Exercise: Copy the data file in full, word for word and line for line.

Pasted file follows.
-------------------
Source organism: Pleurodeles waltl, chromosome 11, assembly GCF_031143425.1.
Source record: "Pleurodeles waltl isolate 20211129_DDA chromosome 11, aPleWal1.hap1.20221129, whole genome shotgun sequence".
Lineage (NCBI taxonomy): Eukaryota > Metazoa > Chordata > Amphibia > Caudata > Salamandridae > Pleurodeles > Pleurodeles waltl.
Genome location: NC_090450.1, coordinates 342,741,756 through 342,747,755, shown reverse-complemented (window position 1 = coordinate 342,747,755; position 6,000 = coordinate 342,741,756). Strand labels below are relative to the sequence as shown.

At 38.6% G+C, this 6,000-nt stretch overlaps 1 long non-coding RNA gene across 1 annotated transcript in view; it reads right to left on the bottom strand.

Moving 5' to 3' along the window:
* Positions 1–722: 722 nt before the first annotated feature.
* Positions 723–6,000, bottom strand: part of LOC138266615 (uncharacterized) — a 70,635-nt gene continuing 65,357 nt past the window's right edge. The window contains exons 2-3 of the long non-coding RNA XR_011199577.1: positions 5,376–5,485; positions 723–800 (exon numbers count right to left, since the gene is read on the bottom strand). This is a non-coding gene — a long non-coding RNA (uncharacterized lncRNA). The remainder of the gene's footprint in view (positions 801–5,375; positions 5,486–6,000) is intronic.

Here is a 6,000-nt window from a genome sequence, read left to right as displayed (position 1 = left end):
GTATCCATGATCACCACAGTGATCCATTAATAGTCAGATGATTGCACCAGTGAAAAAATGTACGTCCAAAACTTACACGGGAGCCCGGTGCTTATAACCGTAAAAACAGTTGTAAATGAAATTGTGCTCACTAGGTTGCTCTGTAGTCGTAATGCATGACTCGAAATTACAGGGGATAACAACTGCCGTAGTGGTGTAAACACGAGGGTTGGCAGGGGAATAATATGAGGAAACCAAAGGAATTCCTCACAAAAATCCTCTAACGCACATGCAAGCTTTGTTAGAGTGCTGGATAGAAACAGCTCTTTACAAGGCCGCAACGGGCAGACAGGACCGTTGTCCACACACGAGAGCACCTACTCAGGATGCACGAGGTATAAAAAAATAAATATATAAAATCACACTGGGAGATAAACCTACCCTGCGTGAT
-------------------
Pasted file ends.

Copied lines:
Source organism: Pleurodeles waltl, chromosome 11, assembly GCF_031143425.1.
Source record: "Pleurodeles waltl isolate 20211129_DDA chromosome 11, aPleWal1.hap1.20221129, whole genome shotgun sequence".
Lineage (NCBI taxonomy): Eukaryota > Metazoa > Chordata > Amphibia > Caudata > Salamandridae > Pleurodeles > Pleurodeles waltl.
Genome location: NC_090450.1, coordinates 342,741,756 through 342,747,755, shown reverse-complemented (window position 1 = coordinate 342,747,755; position 6,000 = coordinate 342,741,756). Strand labels below are relative to the sequence as shown.

At 38.6% G+C, this 6,000-nt stretch overlaps 1 long non-coding RNA gene across 1 annotated transcript in view; it reads right to left on the bottom strand.

Moving 5' to 3' along the window:
* Positions 1–722: 722 nt before the first annotated feature.
* Positions 723–6,000, bottom strand: part of LOC138266615 (uncharacterized) — a 70,635-nt gene continuing 65,357 nt past the window's right edge. The window contains exons 2-3 of the long non-coding RNA XR_011199577.1: positions 5,376–5,485; positions 723–800 (exon numbers count right to left, since the gene is read on the bottom strand). This is a non-coding gene — a long non-coding RNA (uncharacterized lncRNA). The remainder of the gene's footprint in view (positions 801–5,375; positions 5,486–6,000) is intronic.

Here is a 6,000-nt window from a genome sequence, read left to right as displayed (position 1 = left end):
GTATCCATGATCACCACAGTGATCCATTAATAGTCAGATGATTGCACCAGTGAAAAAATGTACGTCCAAAACTTACACGGGAGCCCGGTGCTTATAACCGTAAAAACAGTTGTAAATGAAATTGTGCTCACTAGGTTGCTCTGTAGTCGTAATGCATGACTCGAAATTACAGGGGATAACAACTGCCGTAGTGGTGTAAACACGAGGGTTGGCAGGGGAATAATATGAGGAAACCAAAGGAATTCCTCACAAAAATCCTCTAACGCACATGCAAGCTTTGTTAGAGTGCTGGATAGAAACAGCTCTTTACAAGGCCGCAACGGGCAGACAGGACCGTTGTCCACACACGAGAGCACCTACTCAGGATGCACGAGGTATAAAAAAATAAATATATAAAATCACACTGGGAGATAAACCTACCCTGCGTGAT